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December 12th

Wearable Defibrillator Saves Another Life

SAN DIEGO -- A man who came to San Diego for heart surgery
credits a special device for helping save his life.

Sudden cardiac arrest kills about 50 people an hour in the
U.S., according to medical research, and Kirk Miller of Riverside County was
almost a victim.

“I was sitting at the kitchen table with my wife having
coffee, just visiting,” Miller said. Out of nowhere, he said, he suddenly
blacked out and keeled over.

“It is very scary; I was terrified,” said Miller's wife,
Joan.

Kirk Miller survived this episode because he was wearing a
device called the LifeVest, which is essentially a wearable defibrillator.
Miller is the first Southern California resident to be saved by the device.

December 11th

Multi-National Attitudinal Survey on CPR Reveals CPR Performance Needs Improvement

Survey
Results Show Gaps in Perception Versus Reality of CPR Performance by Healthcare
Professionals

December 10th

Bozrah, CT, Joins 41 Other Municipalities Across the State as a HEARTSafe Community.


It received the designation last week from the state
Department of Health.

PUTNAM, CT–"It’s no small achievement, and it’s a good accomplishment,”
First Selectman Bill Ballinger said.

Since August, paramedics there have trained more than 60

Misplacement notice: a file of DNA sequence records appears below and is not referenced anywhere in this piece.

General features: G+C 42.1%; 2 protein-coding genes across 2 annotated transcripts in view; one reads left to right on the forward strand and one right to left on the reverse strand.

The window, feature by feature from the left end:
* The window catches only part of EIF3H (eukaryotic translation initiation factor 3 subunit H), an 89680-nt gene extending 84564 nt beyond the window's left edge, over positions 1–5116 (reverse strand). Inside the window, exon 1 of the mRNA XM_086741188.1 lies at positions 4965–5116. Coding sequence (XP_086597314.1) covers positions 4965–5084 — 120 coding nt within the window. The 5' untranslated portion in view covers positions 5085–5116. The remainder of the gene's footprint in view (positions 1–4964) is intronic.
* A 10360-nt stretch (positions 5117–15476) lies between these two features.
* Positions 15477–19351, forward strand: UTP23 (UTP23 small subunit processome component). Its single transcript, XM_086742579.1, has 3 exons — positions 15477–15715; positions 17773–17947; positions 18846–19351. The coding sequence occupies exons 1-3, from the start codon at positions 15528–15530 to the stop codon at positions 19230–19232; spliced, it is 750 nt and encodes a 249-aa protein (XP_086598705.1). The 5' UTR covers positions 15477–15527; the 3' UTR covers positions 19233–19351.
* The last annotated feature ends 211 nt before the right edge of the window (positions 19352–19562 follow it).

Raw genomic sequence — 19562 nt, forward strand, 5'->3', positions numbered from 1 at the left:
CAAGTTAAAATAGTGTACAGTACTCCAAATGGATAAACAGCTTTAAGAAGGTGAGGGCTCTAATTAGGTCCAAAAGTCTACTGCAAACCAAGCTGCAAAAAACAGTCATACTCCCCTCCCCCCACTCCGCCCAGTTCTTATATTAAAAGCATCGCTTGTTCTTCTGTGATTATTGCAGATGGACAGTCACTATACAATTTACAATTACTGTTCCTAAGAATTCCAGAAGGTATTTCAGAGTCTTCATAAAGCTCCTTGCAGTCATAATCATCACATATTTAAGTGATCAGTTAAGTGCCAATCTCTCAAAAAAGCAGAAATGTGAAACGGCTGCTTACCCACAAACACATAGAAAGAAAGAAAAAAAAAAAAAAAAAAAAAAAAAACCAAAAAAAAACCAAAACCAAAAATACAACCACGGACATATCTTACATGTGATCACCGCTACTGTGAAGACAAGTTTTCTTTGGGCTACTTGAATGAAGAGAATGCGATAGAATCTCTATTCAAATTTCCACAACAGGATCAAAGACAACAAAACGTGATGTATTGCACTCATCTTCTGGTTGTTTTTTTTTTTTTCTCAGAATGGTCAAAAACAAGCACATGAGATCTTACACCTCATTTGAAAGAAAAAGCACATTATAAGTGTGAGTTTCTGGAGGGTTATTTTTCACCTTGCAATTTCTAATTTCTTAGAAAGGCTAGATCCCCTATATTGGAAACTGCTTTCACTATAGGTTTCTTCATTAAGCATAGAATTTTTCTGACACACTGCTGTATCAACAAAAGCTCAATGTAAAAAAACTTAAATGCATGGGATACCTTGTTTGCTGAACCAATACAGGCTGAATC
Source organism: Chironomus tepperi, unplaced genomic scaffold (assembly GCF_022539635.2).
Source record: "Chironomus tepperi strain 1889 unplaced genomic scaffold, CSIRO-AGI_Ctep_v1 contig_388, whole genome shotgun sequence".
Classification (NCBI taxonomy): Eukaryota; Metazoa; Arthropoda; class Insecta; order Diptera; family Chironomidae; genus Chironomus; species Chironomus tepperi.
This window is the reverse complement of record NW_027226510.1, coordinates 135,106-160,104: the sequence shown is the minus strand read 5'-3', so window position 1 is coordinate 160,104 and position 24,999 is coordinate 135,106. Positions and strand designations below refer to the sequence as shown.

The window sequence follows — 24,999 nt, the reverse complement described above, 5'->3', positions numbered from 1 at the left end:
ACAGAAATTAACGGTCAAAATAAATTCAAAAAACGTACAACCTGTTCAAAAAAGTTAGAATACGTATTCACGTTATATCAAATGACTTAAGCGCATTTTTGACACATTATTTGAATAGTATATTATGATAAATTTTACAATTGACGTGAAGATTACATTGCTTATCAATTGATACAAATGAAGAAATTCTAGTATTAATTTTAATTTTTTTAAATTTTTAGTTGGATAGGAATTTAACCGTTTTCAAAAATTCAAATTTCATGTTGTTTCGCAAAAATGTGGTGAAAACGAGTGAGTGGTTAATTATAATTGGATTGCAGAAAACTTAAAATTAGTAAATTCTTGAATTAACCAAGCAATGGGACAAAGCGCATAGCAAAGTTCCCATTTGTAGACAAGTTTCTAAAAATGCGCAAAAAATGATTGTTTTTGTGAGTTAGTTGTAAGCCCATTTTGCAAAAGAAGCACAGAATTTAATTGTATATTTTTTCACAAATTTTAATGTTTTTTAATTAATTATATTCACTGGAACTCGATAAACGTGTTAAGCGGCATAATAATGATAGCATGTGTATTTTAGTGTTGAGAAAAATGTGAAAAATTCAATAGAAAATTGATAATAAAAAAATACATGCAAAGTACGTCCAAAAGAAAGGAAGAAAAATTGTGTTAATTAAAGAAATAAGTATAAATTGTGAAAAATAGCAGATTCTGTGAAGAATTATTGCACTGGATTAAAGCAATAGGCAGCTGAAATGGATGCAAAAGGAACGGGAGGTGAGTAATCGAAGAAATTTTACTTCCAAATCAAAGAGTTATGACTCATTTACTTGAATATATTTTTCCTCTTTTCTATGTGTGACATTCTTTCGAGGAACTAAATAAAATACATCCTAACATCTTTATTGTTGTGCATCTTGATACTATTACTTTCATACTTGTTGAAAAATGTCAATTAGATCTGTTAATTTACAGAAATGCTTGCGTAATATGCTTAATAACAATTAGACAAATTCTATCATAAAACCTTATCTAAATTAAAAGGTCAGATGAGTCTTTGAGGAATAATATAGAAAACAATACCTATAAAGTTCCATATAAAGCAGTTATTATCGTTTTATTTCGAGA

people in cardiopulmonary resuscitation and proper use of automated external
defibrillators. Residents also have donated nearly $22,000 to help fund
purchases and training materials.

“I think that’s a remarkable story in itself,” said Gary St.
Amand, a health program associate at the state Department of Health.

Doctors In Texas Screen Sixth-Graders For Heart Defects And Disease

Findings convince them children throughout the state should be screened

In the U.S. there is a debate about whether young athletes should undergo mandatory screening before playing sports. But now, some doctors in Texas have come to believe that all children, athletes or not, should be screened.

Brandon Williams was only 13 years old when he suffered a fatal heart attack. Austin Sergeev was even younger - only 11 - when his heart stopped beating. Children as young as eight have experienced sudden cardiac arrest. In Italy, young athletes have a thorough medical exam that includes an electrocardiogram.

The program has reduced the number of incidents of sudden cardiac arrest, or heart attack, in these athletes.

December 9th

B. Braun Honors Workers Who Rallied Together to Save Co-Worker's Life

One minute Roger Shearer was doing what he does every day,
trying to fix a piece of equipment on B.Braun’s high-tech manufacturing floor.

The next, he was flat on his back, his heart stopped and his
face rapidly turning blue. The 45-year-old equipment mechanic suffered sudden
cardiac arrest that day last August.

“I went over to make a few adjustments, when I turned to
walk away I walked about three steps and dropped dead on the floor,” said
Shearer of Wind Gap. “I woke up six days later in the hospital, and my brother
told me I had a heart attack at work and I had no idea.”

December 8th